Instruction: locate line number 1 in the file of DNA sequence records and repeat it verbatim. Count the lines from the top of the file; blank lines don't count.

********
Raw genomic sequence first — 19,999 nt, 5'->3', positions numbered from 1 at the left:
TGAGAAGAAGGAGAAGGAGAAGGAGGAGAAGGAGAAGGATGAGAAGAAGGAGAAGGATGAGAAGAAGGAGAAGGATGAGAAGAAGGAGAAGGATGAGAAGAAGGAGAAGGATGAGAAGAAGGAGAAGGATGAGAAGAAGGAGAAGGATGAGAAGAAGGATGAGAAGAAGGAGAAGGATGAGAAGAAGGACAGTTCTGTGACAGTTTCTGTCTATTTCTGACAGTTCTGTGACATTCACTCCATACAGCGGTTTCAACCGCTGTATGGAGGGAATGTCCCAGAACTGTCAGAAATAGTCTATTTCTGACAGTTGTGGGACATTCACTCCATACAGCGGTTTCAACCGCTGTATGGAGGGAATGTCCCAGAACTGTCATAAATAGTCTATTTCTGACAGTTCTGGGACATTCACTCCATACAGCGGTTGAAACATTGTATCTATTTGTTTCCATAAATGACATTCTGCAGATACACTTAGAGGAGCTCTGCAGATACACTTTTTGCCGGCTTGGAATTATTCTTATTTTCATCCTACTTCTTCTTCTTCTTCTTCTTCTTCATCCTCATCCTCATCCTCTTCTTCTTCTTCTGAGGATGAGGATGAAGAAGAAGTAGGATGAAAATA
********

Raw genomic sequence first — 19,999 nt, 5'->3', positions numbered from 1 at the left: